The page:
Tens of billions of dollars for research and public health initiatives have hugely boosted efforts to tackle diseases affecting the world's poor in recent years. But, asks Jon Cohen in Science, what progress is being made — and are the goals even achievable?
Cohen reports that despite good intentions, the situation on the ground in developing countries can hamper progress. And the lack of coordination between initiatives encourages bureaucracy, wastes time, and leads to overlapping efforts.
The different parties involved often disagree about how funds should be divided. Some think priority should be given to costly, long-term research and development that might come to nothing. Others prefer to focus on more immediate public health interventions such as distributing existing drugs and vaccines, or bednets to protect against malaria.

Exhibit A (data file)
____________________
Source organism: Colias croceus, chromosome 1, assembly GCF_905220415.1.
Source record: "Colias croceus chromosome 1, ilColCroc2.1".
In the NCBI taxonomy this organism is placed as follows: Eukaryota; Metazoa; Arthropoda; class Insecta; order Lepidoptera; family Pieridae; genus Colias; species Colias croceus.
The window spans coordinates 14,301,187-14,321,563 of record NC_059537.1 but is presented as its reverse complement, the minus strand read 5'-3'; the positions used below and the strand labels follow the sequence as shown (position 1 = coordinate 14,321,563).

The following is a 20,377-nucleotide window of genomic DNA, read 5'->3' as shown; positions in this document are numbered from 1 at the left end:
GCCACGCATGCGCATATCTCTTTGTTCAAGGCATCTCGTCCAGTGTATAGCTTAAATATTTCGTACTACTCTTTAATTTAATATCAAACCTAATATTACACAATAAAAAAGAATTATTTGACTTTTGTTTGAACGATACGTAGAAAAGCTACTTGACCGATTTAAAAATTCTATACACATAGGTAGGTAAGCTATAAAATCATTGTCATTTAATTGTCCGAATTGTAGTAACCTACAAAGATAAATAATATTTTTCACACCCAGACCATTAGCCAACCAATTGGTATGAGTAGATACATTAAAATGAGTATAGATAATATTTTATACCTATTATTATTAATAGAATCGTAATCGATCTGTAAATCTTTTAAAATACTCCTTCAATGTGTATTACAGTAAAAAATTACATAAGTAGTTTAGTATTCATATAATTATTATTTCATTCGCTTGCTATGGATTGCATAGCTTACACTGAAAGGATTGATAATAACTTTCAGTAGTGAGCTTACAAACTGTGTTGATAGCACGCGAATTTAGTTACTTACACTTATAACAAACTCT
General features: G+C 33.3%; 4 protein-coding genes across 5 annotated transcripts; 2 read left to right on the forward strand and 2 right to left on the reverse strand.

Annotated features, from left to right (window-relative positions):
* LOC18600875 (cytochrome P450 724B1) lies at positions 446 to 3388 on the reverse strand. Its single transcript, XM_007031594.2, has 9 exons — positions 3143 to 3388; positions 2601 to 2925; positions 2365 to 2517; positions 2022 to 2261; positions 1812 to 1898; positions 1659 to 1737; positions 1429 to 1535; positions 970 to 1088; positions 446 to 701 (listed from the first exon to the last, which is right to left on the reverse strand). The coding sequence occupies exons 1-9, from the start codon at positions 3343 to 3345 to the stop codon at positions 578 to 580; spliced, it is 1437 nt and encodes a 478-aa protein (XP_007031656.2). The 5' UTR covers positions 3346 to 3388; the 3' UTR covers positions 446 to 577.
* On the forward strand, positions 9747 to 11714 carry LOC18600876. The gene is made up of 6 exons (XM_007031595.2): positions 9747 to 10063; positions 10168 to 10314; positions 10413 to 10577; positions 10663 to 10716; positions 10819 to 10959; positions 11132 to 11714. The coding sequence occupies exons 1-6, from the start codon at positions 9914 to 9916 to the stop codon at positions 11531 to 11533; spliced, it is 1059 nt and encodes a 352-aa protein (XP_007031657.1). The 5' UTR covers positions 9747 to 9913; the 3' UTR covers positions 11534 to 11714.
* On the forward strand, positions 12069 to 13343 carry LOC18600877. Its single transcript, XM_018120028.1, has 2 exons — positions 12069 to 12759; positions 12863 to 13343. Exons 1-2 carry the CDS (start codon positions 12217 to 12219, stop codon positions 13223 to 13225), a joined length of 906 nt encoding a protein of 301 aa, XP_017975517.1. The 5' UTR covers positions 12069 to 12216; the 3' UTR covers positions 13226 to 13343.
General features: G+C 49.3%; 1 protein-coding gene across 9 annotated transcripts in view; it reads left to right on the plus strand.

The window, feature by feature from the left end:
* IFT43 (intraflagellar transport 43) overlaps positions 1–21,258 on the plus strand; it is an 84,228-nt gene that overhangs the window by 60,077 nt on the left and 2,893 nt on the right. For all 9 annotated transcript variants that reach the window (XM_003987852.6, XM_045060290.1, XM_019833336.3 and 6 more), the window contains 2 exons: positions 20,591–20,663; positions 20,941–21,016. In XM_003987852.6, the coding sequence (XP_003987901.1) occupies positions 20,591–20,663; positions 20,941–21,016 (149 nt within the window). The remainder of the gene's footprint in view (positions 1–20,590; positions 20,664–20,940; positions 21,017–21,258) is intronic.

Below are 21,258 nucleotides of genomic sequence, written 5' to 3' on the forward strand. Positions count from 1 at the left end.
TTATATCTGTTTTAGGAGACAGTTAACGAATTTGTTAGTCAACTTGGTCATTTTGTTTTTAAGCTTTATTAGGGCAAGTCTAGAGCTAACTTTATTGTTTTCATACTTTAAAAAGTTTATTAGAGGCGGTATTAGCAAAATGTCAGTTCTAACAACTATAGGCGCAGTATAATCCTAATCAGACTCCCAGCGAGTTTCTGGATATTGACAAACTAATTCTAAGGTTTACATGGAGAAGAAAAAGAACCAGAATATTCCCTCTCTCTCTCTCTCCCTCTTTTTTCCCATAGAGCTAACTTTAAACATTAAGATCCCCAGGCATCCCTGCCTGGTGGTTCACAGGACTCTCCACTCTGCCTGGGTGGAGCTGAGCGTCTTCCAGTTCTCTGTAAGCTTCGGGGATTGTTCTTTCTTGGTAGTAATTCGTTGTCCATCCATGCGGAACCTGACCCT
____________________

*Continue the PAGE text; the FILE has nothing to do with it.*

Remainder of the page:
And while funding for HIV/AIDS programmes in developing countries reached US$8 billion in 2005, spending on the next two biggest killers — malaria and tuberculosis — was only US$2 billion each.
Cohen notes the ongoing efforts to address some of these issues and improve coordination between organisations — but concludes that the challenge of battling infectious diseases in developing countries is as great as ever.